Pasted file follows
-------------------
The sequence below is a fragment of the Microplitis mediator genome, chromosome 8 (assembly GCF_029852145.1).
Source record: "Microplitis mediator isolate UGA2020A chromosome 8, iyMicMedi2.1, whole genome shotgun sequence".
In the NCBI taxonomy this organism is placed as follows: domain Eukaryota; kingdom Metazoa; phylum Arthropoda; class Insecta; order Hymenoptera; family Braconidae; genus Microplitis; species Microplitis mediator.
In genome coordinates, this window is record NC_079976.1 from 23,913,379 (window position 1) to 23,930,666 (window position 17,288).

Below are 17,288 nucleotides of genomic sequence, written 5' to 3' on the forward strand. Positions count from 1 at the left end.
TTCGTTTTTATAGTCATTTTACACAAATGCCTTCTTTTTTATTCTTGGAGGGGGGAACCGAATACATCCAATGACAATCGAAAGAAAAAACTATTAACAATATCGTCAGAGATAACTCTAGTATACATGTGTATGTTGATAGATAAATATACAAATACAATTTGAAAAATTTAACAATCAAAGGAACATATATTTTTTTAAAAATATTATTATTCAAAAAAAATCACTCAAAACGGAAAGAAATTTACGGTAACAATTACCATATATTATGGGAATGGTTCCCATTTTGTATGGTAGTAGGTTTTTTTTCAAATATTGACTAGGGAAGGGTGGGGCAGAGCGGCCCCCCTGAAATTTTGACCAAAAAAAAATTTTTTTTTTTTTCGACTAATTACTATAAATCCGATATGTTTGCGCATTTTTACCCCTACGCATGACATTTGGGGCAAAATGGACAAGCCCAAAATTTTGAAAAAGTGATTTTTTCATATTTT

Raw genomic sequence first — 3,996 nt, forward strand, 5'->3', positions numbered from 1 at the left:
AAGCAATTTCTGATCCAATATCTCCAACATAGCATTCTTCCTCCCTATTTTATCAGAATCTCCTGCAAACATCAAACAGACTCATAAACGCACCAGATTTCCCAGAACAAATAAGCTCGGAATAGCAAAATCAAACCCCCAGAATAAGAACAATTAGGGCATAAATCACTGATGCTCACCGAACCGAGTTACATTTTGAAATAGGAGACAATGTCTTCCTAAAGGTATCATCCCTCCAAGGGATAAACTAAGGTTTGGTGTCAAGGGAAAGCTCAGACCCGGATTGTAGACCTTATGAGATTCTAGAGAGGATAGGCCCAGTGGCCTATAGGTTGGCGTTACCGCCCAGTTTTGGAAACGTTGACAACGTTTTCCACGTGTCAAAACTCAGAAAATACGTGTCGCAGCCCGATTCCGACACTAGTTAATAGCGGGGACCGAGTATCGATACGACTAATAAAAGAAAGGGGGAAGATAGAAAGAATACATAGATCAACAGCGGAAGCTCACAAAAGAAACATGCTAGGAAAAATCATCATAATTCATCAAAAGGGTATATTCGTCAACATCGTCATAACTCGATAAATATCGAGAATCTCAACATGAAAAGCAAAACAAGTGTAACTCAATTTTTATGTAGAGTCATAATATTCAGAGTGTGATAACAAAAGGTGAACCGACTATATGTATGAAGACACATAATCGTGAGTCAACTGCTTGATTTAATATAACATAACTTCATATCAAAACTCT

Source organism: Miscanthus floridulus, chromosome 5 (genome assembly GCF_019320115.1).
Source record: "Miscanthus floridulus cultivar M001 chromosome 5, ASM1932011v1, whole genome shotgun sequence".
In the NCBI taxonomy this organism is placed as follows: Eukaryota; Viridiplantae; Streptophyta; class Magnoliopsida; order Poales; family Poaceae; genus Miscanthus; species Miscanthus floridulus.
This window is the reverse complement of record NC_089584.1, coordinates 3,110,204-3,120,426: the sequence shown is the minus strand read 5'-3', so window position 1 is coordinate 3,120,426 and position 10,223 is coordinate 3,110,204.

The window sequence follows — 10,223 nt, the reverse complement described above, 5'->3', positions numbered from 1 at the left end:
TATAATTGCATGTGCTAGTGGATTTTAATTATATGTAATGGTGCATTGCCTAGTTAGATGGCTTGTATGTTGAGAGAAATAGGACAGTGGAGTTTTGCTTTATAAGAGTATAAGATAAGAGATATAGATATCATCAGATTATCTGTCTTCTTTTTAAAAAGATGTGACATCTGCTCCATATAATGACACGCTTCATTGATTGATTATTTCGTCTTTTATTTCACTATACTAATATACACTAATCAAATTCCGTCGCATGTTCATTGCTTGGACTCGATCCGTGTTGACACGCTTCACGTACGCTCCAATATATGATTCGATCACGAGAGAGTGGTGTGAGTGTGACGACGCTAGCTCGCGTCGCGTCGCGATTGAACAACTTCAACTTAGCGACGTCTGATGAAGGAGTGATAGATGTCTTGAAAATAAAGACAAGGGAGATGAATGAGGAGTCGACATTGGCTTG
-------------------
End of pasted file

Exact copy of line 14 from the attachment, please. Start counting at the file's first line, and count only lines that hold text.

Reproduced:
TATAATTGCATGTGCTAGTGGATTTTAATTATATGTAATGGTGCATTGCCTAGTTAGATGGCTTGTATGTTGAGAGAAATAGGACAGTGGAGTTTTGCTTTATAAGAGTATAAGATAAGAGATATAGATATCATCAGATTATCTGTCTTCTTTTTAAAAAGATGTGACATCTGCTCCATATAATGACACGCTTCATTGATTGATTATTTCGTCTTTTATTTCACTATACTAATATACACTAATCAAATTCCGTCGCATGTTCATTGCTTGGACTCGATCCGTGTTGACACGCTTCACGTACGCTCCAATATATGATTCGATCACGAGAGAGTGGTGTGAGTGTGACGACGCTAGCTCGCGTCGCGTCGCGATTGAACAACTTCAACTTAGCGACGTCTGATGAAGGAGTGATAGATGTCTTGAAAATAAAGACAAGGGAGATGAATGAGGAGTCGACATTGGCTTG